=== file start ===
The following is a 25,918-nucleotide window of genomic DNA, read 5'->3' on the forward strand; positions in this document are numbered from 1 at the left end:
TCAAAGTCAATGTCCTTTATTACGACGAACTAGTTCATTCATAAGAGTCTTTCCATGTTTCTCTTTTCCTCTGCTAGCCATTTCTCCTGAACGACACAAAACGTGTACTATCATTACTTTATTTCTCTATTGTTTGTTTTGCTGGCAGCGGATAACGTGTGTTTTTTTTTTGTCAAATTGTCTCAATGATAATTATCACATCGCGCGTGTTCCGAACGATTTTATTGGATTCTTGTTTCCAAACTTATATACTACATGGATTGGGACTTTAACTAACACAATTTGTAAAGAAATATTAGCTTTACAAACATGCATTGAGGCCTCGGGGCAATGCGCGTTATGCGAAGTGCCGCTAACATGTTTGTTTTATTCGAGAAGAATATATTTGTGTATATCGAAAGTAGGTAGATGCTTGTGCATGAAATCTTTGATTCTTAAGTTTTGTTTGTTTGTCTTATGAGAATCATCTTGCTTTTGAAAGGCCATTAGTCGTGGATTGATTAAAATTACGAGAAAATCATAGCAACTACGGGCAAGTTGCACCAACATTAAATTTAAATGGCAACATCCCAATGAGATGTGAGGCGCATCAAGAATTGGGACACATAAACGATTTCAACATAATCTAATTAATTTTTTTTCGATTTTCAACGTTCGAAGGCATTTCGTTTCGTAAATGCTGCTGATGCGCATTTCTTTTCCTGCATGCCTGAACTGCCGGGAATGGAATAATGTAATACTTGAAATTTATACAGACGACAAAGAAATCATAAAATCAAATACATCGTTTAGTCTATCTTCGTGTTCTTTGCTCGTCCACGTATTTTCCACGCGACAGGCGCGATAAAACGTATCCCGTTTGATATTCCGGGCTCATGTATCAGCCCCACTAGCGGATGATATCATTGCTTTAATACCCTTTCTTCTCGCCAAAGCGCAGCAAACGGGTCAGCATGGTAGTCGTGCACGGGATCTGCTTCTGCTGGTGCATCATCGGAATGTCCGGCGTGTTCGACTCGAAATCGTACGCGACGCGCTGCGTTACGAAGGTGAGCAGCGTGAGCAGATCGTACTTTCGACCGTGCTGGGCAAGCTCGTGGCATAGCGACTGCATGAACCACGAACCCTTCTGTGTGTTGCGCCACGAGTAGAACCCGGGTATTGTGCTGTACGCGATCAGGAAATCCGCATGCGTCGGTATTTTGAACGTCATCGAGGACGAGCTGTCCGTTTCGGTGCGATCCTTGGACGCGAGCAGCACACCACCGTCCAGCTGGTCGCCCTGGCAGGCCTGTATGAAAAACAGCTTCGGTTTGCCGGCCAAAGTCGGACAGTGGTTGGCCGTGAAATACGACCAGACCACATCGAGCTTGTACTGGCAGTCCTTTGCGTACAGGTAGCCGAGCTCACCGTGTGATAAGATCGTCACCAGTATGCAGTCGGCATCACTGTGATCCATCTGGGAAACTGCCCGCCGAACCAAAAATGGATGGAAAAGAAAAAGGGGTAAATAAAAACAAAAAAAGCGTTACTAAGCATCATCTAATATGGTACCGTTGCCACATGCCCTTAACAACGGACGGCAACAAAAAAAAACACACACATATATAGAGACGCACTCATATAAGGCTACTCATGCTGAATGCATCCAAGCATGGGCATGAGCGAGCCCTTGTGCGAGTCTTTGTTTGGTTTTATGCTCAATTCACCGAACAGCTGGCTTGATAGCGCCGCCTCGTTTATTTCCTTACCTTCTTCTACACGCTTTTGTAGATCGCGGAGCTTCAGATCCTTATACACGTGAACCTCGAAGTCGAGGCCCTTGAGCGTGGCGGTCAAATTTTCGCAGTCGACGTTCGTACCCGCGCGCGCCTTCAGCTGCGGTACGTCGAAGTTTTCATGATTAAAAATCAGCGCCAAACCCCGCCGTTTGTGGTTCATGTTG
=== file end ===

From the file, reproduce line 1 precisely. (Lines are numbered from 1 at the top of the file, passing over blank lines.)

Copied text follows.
The following is a 25,918-nucleotide window of genomic DNA, read 5'->3' on the forward strand; positions in this document are numbered from 1 at the left end: